1568. King Maximilian donates Oštrc to Stjepan and Margareta Bradač and Nikola, Sofia and Ivan Berzaj as well as To Petar Kastelanfi. This was followed by years of feuds and ownership lawsuits between the Bojničić, Berzaj, Kastelanfi, Heršić, Kerečenji, Bradač families… as a result, the subject of discussion – burg Oštrc – was neglected and left to decay and in the middle of the 17th century. St. it is mentioned as a ruin (castrum dirutum).
Location and description of the burg
On one prominent “čuka” in the western part of Ivanščica lies burg Oštrc. Anyone who looks at it from the foot of the mountain will immediately understand how it got its name. The clichliest peak of Ivanščica is the one on which Oštrc stands. Burg is located on one peak of SZ Ivanščica, at a height of 736 m, making it the highest among the burgs of NW Croatia. The position in which it is located controls the entire Croatian Zagorje, and partly the regions towards Lepoglava.
The road that still leads from Lobor and Martinšćina to burg is the same as in the Middle Ages. The burg itself is the most accessible from the NW side where it goes and the access path that separates from the forest road (10 minutes of ascent). Approaching the burgu path from the northwest, we first come to a small, narrow entrance tower built of broken stone with stone masons at the corners. Two arrows have been preserved on it, and there is also the HPO stamp.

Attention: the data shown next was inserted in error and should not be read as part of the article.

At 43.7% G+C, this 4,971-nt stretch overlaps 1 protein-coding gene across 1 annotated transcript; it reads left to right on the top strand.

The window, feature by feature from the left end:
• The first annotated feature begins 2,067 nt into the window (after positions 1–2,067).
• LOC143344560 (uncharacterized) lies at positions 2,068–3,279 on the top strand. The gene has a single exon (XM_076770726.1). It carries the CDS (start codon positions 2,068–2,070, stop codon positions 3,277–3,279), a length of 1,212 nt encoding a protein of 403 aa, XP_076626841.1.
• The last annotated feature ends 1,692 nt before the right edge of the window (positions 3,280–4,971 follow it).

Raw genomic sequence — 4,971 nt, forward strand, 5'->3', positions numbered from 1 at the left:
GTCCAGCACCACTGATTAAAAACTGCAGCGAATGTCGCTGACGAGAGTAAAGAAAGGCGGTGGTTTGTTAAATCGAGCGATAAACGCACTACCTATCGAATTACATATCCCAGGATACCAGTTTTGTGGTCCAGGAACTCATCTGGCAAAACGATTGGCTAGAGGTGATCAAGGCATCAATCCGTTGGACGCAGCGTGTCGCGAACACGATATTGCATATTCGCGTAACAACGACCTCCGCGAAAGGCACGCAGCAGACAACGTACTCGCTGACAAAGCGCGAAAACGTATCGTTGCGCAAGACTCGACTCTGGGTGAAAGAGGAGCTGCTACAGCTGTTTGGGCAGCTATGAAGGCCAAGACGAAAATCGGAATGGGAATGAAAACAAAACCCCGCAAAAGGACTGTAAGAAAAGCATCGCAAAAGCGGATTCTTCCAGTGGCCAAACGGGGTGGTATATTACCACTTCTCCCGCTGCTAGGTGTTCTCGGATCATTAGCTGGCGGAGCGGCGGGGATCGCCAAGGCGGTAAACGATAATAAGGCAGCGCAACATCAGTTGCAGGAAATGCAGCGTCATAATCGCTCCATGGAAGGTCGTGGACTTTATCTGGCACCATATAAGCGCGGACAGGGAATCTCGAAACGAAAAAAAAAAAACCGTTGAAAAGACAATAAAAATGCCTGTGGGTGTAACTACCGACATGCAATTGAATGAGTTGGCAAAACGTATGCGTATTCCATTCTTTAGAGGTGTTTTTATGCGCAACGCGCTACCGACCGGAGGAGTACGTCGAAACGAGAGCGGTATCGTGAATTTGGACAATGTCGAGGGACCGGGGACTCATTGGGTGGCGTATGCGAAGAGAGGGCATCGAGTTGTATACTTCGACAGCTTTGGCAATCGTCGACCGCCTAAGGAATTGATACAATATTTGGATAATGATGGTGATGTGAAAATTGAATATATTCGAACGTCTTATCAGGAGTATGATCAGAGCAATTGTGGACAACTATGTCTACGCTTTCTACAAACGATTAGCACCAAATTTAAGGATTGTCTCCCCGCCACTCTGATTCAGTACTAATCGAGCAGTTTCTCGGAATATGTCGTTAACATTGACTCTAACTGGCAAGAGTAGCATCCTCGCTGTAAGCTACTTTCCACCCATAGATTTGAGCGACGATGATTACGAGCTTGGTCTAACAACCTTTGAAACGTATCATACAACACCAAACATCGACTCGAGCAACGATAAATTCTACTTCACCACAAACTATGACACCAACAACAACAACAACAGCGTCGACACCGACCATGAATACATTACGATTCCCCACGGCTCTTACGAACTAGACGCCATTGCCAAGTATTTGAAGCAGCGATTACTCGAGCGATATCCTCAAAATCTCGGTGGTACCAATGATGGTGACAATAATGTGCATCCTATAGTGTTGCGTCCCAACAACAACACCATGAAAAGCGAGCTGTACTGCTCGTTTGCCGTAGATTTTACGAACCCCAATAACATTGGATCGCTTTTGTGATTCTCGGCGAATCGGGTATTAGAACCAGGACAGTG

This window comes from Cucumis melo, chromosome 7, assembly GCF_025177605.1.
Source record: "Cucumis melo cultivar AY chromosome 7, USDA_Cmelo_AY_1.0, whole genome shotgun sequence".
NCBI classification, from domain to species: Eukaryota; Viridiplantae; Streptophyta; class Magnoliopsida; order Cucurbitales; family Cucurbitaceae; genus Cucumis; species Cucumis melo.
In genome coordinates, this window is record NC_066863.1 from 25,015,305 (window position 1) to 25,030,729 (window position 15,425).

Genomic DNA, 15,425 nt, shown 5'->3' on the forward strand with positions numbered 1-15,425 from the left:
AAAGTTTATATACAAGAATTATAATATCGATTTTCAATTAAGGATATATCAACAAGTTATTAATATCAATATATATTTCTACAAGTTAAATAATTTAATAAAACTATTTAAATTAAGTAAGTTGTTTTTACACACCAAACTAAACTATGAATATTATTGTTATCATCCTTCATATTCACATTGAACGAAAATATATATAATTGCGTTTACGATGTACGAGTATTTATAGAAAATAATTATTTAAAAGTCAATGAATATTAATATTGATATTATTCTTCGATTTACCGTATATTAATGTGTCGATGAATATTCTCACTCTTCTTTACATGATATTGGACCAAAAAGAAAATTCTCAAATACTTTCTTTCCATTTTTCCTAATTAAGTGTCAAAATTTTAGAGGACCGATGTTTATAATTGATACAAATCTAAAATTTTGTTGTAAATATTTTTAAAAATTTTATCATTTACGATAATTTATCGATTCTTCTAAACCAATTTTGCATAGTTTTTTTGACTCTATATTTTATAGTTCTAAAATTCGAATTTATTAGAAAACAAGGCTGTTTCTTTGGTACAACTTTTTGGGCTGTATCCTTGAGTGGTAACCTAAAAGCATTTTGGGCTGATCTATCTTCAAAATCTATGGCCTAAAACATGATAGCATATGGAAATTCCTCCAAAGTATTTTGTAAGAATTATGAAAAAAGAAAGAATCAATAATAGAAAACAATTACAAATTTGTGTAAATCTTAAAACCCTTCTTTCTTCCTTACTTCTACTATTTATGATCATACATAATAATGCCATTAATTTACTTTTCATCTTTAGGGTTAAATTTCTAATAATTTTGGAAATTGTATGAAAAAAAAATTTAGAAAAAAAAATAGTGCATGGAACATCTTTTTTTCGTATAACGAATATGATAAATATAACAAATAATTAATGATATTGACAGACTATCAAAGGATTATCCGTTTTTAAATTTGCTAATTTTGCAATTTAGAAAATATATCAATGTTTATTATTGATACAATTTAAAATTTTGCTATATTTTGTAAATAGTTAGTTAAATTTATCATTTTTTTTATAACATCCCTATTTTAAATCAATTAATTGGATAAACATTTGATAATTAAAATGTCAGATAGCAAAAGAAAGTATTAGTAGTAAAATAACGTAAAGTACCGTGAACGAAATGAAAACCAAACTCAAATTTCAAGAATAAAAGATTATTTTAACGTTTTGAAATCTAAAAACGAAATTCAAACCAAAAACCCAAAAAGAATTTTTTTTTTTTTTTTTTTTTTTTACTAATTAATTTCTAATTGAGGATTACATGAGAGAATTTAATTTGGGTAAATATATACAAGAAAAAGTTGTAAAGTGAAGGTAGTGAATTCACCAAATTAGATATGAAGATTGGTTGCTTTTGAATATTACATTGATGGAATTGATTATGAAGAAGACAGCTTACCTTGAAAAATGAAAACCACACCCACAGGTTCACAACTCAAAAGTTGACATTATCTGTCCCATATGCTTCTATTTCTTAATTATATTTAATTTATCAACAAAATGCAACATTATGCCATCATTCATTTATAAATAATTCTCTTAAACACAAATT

Passing through the tower, we enter the suburb: the burg, namely, consists of two parts – the main part at the highest point of the hill and the suburbs on the lower plateau. The suburb is surrounded by strong walls built similar to the entrance tower. To the right of the tower you can see traces of a room/building while further south wards provide poorly visible remains of walls.
At the highest point of the hill there is a narrow plateau with two towers and buildings for living. The northern round tower has been preserved only partially in the lower part. The outer mantle of the tower wall is made of carved stone broken, while the core is made of piled fractured with mortar. Given that circular towers in continental Croatia appeared only in the 15th century, we can safely say that this tower is not older than that time.